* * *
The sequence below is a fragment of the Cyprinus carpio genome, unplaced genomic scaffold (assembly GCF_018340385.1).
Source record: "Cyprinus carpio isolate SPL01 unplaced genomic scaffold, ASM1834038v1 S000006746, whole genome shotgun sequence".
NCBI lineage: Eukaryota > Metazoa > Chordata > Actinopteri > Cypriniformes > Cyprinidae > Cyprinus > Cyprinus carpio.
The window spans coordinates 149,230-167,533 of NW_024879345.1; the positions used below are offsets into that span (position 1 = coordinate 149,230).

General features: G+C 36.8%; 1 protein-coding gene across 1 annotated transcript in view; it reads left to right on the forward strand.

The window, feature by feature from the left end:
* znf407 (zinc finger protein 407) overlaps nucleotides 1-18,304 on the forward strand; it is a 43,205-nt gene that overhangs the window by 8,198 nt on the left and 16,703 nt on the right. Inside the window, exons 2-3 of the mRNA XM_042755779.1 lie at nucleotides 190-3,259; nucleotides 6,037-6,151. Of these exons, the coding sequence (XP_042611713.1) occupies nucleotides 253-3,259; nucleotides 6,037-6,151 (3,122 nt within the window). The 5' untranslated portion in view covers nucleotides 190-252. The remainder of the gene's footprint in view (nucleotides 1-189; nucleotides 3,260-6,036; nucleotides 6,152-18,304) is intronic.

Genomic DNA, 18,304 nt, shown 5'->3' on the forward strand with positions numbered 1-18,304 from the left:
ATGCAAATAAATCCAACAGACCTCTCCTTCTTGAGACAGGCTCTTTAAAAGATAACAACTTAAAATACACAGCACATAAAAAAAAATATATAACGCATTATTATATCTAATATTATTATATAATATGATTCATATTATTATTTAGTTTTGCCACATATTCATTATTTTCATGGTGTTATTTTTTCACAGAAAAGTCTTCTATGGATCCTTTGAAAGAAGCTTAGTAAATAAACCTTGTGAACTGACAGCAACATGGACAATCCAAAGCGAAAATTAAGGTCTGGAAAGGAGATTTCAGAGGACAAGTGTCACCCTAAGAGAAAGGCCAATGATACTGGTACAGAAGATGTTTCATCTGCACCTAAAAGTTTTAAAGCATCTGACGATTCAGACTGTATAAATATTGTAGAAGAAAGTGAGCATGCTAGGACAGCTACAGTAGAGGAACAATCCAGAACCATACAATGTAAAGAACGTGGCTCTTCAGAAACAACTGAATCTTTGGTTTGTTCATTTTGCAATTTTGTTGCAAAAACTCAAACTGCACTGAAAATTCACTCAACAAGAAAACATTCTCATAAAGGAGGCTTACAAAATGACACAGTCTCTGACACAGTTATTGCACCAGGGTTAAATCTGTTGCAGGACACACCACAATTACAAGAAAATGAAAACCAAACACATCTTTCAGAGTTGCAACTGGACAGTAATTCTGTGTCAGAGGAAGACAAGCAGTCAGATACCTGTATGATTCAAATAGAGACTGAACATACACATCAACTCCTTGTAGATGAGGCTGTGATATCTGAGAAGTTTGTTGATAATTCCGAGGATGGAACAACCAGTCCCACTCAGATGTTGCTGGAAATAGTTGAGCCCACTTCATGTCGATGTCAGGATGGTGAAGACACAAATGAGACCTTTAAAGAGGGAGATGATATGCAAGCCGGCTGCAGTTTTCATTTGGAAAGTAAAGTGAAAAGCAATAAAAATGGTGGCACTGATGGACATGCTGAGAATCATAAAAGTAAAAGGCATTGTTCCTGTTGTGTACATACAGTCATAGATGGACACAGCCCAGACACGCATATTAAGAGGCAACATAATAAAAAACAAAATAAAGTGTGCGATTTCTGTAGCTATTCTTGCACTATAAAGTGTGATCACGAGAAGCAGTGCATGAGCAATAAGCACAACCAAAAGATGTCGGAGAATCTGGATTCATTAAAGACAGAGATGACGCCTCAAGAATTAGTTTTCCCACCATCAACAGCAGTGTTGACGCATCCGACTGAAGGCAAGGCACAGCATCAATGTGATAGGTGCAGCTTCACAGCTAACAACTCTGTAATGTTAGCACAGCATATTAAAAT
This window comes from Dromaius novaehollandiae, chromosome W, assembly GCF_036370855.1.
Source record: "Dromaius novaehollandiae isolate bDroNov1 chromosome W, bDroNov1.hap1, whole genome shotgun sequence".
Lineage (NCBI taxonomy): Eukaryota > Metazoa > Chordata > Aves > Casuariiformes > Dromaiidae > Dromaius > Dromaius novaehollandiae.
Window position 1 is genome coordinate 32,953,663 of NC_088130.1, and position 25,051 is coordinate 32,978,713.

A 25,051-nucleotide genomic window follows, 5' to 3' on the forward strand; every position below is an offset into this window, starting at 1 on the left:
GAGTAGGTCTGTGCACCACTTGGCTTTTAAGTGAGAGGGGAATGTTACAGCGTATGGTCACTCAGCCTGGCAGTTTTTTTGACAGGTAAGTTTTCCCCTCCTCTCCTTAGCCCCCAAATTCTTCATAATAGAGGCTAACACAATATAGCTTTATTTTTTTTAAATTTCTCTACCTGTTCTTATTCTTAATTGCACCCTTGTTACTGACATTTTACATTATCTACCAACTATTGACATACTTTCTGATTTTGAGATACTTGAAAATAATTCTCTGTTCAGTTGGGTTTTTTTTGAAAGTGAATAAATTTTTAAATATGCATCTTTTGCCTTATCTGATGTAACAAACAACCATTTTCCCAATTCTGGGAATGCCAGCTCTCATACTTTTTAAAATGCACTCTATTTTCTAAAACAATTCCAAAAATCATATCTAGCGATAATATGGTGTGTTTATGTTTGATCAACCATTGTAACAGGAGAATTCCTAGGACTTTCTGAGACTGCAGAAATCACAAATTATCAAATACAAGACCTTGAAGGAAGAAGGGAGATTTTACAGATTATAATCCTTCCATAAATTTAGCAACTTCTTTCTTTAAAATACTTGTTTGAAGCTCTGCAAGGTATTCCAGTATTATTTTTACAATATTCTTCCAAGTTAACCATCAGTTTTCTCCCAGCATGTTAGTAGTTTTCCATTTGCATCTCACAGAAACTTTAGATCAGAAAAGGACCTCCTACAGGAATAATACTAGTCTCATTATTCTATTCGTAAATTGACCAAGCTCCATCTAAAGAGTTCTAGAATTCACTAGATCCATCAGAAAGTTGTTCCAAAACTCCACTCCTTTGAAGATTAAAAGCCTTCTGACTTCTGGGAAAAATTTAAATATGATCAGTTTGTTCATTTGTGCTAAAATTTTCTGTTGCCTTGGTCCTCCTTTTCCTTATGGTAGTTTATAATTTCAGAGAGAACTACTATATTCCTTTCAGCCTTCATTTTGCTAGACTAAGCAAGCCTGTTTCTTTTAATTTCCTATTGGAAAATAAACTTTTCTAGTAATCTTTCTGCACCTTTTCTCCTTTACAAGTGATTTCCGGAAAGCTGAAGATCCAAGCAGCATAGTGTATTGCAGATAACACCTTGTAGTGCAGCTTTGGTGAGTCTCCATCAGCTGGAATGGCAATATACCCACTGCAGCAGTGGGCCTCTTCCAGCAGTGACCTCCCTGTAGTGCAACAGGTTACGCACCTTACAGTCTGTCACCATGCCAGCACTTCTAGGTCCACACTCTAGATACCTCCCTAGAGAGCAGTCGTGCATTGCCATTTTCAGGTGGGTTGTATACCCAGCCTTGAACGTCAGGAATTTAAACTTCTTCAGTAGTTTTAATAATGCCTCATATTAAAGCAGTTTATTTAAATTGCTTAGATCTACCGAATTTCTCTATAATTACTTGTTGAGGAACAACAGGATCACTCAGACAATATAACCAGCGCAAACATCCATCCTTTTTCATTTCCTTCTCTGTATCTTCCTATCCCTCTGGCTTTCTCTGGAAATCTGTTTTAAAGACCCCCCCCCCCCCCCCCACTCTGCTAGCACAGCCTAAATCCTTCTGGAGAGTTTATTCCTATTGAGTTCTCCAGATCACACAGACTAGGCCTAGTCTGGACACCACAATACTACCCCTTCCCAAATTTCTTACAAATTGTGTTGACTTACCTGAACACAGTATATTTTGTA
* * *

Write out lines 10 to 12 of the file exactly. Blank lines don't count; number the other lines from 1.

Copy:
This window comes from Dromaius novaehollandiae, chromosome W, assembly GCF_036370855.1.
Source record: "Dromaius novaehollandiae isolate bDroNov1 chromosome W, bDroNov1.hap1, whole genome shotgun sequence".
Lineage (NCBI taxonomy): Eukaryota > Metazoa > Chordata > Aves > Casuariiformes > Dromaiidae > Dromaius > Dromaius novaehollandiae.